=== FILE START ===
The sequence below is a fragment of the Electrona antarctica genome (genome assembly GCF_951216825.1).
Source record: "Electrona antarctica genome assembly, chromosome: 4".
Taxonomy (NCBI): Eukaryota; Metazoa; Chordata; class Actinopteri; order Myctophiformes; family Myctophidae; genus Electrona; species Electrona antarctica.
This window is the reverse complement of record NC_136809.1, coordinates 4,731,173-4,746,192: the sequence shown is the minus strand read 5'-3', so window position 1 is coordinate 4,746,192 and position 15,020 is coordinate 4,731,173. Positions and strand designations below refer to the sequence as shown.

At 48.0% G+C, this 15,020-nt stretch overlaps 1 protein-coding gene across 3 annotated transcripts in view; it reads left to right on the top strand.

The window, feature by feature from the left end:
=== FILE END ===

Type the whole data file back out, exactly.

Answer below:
The sequence below is a fragment of the Electrona antarctica genome (genome assembly GCF_951216825.1).
Source record: "Electrona antarctica genome assembly, chromosome: 4".
Taxonomy (NCBI): Eukaryota; Metazoa; Chordata; class Actinopteri; order Myctophiformes; family Myctophidae; genus Electrona; species Electrona antarctica.
This window is the reverse complement of record NC_136809.1, coordinates 4,731,173-4,746,192: the sequence shown is the minus strand read 5'-3', so window position 1 is coordinate 4,746,192 and position 15,020 is coordinate 4,731,173. Positions and strand designations below refer to the sequence as shown.

At 48.0% G+C, this 15,020-nt stretch overlaps 1 protein-coding gene across 3 annotated transcripts in view; it reads left to right on the top strand.

The window, feature by feature from the left end: